Top officials at the European Central Bank at their last meeting held on to their hopes for a return to stronger economic growth in the second half of the year even as they underlined their readiness to deploy more stimulus if needed.
European Central Bank President Mario Draghi arrives for a meeting of Eurogroup Finance Ministers at the European Council headquarters in Brussels, Thursday, May 16, 2019. (File photo: AP)
The written account of the April 10 meeting, released Thursday, showed that the bank's 25-member governing council felt that economic data continued to point to a second-half upswing.
They acknowledged, however, that there was "somewhat less confidence in this baseline scenario" and that the "range of other possible outcomes had widened."
The 19-country eurozone economy entered a soft patch at the end of last year but showed somewhat stronger growth of 0.4 percent in the first quarter from the quarter before. The US-China trade dispute and slowing global trade have held back economic output.
ECB President Mario Draghi said after the April meeting that the bank remained ready to deploy all its tools to support the economy if inflation threatened to head downward. The ECB aims to have annual inflation of less than but close to 2 percent — it was 1.7 percent in April.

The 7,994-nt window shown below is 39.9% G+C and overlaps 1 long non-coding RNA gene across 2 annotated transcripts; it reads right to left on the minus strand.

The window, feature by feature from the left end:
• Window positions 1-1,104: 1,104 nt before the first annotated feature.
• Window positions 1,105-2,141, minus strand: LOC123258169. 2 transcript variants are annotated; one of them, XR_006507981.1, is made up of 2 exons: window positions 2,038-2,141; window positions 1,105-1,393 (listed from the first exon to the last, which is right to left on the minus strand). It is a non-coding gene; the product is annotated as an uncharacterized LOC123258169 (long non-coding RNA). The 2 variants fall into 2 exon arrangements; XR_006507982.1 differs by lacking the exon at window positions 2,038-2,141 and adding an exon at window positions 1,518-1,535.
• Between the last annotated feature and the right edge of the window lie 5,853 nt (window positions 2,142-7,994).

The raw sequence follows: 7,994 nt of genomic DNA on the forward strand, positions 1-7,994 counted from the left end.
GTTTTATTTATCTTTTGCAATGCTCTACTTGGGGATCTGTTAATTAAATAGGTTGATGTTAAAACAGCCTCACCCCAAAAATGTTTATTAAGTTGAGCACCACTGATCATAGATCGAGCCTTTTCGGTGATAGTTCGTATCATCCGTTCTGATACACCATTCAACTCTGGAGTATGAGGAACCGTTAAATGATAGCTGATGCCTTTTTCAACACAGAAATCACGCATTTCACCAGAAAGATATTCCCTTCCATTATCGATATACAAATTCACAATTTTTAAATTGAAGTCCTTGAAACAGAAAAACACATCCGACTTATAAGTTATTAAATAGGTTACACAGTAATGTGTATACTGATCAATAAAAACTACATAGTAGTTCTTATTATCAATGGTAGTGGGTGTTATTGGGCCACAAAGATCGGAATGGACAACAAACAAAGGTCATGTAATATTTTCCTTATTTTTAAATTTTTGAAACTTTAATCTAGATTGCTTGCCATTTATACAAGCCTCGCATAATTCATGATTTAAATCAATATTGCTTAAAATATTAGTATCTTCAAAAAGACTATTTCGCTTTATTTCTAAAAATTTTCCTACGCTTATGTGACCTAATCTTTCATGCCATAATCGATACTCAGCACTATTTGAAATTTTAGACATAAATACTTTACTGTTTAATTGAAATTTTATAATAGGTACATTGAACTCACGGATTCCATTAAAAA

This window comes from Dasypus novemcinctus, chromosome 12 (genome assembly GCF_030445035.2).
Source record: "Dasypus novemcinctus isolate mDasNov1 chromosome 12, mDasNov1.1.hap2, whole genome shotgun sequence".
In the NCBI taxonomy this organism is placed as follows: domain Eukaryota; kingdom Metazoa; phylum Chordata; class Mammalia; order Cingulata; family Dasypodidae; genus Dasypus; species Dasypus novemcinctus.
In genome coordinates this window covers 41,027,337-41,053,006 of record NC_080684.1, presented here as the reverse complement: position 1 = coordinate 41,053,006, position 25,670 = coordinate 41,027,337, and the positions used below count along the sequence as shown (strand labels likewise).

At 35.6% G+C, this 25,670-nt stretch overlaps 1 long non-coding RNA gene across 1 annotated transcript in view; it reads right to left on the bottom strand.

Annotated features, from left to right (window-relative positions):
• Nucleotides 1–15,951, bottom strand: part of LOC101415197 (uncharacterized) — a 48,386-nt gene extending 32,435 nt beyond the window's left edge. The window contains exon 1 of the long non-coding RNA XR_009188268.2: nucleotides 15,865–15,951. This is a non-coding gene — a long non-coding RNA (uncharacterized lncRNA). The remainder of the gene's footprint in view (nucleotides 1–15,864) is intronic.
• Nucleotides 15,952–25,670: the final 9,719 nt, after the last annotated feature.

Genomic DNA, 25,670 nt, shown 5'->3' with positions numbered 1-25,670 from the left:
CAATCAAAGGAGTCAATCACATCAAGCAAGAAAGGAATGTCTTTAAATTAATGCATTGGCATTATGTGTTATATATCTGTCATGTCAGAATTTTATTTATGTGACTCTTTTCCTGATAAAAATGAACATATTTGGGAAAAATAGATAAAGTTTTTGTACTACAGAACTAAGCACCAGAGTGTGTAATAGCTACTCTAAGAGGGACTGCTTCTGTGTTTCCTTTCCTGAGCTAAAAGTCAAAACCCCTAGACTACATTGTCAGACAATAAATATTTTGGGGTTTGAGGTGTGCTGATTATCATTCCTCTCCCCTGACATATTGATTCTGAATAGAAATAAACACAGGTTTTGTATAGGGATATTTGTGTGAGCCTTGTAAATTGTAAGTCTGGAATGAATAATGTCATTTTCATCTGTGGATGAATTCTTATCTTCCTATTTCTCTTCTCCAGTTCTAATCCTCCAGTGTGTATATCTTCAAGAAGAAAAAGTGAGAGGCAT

At the end of last year, the central bank ended a 2.6 trillion euro ($2.9 trillion) bond-buying stimulus program carried out over almost 4 years, predicting that inflation was headed consistently toward its goal. A string of weak reports about growth and trade have since led the bank to shift its stance toward maintaining stimulus, rather than withdrawing it. In March, the bank put off the earliest date it would consider an interest rate increase from this fall to the end of the year. Some analysts think the ECB could extend that even farther into the future.
The ECB has joined the US Federal Reserve in pausing a withdrawal of stimulus policies deployed in the wake of the Great Recession and global financial crisis.
A longer period of low interest rates has wide-ranging impact on companies and consumer pocketbooks. Low rates make financing cheaper for companies to operate and invest, and reduce borrowing costs for people buying houses through mortgages. But they also reduce returns for savers, strain pension systems and can inflate the prices of assets such as stocks and bonds, with uncertain outcomes for markets when rates eventually go up.
The ECB's benchmark rate for lending to banks is at a record low of zero. It has also imposed a negative 0.4 percent rate on deposits it takes from private-sector banks. The negative rate is in effect a penalty aimed at pushing banks to lend the money.